Nina, the Nina Simone biopic starring Zoe Saldana, has drummed up plenty of controversy, especially since the first trailer was released two weeks ago. The film has faced harsh criticism—most notably from Simone's estate—for choosing to cast Saldana, a light-skinned actress, in the lead role, with critics such as the Atlantic's Ta-Nehisi Coates writing that, "there is something deeply shameful in the fact that even today a young Nina Simone would have a hard time being cast in her own biopic." When the trailer was released, Robert L. Johnson, founder of RLJ Entertainment and BET, issued a statement defending Saldana and the film, and now Jeff Lieberman, who directed a documentary about Simone's life called The Amazing Nina Simone, has issued one of his own staunchly disagreeing with Johnson.

"Robert Johnson's defense of his film Nina was not only insulting, it was 100 percent wrong," Lieberman writes in the Hollywood Reporter. "I am saddened by the ugly and inaccurate portrayal contained in the script and trailer of Nina and by Mr. Johnson's desperate attempt to defend the project. Since Mr. Johnson is a black man who lived through the 1960s, I am surprised he does not know what Nina Simone stood for, both for herself and for the hundreds of thousands of people she inspired along the way."

He goes on to say that Saldana's casting is only half the problem—the real issue, he says, is that the film chooses to focus not on Simone's accomplishments, but on the last tumultuous years of her life:

The 1970s and 1980s were sadder times for Ms. Simone, and the 1990s perhaps the bleakest. I had the opportunity to read the script for Nina four years ago, and it chose to focus on the 1990s. After years without a stable home, Ms. Simone settled in the South of France, and while the warm seaside climate brought calm, it was still no match for the mental illness that consumed much of the second half of Ms. Simone’s life. It seems that the handful of unfortunate events that occurred at that time were too juicy to pass up for Nina’s writer and director, Cynthia Mort. The trailer for Nina reveals Ms. Saldana as Nina brandishing a gun, being strapped down in a hospital and throwing champagne bottles. Where there wasn’t truth, they invented it – turning Ms. Simone’s assistant, Clifton Henderson (played by David Oyelowo), into a love interest, despite the fact that he was an out gay man – and either willfully or ignorantly opted not to show Ms. Simone as she truly was, a woman in her 60s who had gained significant weight. Ms. Saldana in the film appears middle-aged and thin.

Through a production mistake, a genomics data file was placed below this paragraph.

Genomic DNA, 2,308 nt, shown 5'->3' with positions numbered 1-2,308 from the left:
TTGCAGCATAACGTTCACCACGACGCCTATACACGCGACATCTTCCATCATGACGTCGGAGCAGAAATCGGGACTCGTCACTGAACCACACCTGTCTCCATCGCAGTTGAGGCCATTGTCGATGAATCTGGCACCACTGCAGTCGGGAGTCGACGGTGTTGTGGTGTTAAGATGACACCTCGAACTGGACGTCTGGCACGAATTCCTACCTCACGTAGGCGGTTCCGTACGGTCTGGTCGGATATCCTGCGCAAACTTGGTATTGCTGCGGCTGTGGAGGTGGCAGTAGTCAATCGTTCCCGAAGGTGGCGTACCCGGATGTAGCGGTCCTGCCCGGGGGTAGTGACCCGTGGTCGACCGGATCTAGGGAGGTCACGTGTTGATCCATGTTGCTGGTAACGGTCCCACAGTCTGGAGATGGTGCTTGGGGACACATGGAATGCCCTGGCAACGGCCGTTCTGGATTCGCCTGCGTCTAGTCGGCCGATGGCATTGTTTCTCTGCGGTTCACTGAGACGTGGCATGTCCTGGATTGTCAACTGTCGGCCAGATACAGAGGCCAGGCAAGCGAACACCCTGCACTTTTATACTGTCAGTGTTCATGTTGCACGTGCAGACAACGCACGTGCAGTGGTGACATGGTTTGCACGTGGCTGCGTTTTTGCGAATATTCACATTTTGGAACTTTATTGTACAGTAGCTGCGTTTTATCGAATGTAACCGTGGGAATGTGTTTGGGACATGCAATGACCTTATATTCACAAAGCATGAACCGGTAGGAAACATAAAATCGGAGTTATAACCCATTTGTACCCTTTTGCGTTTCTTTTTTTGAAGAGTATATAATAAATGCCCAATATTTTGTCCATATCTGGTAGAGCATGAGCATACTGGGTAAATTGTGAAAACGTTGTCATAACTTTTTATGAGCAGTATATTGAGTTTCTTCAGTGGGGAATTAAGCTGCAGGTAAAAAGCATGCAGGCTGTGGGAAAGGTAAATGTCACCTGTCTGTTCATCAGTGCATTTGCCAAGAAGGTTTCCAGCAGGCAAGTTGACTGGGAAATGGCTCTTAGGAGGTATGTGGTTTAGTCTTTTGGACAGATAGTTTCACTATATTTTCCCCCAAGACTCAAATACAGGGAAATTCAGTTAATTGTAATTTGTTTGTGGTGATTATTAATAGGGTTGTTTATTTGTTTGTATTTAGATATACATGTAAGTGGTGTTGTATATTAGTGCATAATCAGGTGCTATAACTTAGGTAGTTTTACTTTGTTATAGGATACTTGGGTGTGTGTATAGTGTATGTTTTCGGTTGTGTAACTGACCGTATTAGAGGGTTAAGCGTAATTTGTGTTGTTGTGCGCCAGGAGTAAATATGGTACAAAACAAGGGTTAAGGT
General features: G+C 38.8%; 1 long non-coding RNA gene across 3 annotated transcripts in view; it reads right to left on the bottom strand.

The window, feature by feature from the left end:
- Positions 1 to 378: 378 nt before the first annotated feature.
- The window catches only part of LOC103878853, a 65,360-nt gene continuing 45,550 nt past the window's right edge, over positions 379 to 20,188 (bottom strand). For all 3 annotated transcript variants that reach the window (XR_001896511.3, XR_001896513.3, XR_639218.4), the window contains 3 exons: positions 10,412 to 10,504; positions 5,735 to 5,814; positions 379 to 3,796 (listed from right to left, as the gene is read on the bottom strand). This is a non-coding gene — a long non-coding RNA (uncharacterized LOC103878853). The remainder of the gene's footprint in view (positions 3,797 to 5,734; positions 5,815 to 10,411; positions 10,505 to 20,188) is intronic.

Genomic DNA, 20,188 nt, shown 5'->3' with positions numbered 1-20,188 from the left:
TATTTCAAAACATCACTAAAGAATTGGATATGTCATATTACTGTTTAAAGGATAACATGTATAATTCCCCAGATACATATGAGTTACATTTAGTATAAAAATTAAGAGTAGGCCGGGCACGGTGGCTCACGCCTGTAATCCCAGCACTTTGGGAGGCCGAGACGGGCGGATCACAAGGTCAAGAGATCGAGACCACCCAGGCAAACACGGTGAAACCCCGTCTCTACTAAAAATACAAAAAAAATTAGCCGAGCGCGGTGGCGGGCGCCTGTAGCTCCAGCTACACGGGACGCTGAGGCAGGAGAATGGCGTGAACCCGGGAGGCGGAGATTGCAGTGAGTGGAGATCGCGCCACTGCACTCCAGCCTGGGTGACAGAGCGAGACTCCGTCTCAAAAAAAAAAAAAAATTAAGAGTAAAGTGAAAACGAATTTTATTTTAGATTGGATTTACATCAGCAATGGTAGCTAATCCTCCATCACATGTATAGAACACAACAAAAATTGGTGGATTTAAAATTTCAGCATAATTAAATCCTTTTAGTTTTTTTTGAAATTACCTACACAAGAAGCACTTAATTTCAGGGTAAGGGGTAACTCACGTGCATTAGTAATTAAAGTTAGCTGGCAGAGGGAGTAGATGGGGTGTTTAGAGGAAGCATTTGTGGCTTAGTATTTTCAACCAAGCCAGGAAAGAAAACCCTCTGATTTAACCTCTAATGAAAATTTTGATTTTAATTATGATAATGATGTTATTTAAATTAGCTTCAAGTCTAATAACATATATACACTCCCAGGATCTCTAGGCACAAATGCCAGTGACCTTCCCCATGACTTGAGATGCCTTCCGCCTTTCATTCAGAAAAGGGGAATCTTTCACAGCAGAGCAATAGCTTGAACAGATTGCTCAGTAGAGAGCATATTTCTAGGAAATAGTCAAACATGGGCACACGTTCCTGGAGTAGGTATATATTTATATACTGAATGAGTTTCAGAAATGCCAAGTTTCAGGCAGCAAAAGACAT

Having worked within the Hollywood system for many years, I am aware that scandal and sensation sells. The recent Netflix-funded documentary What Happened, Miss Simone? also opted for a stronger focus on Ms. Simone’s illness and domestic abuse. My recent documentary film, The Amazing Nina Simone, does not shy away from these facts. In a painful moment, Nina's youngest brother and longtime band member, Sam Waymon, shares the heartbreaking moment when he had to institutionalize his sister. But these moments are there to answer long-held questions and are balanced by a much larger focus on the way most people know Ms. Simone: through her music. Ms. Simone had six other decades of phenomenal musical accomplishments and civil rights stands, and she became an international symbol of freedom, pride, and artistry. To overlook this is not only an insult to Ms. Simone’s very rich and complex life, but a blatant white-washing of her achievements as a black woman in 20th century America.

Lieberman is right—the chatter around casting Saldana has drowned out any mention of why the film's director chose to focus on Simone's degeneration rather than her achievements. Critics have yet to weigh in, but the controversy is sure to heat up as the film's April 22 release date draws nearer.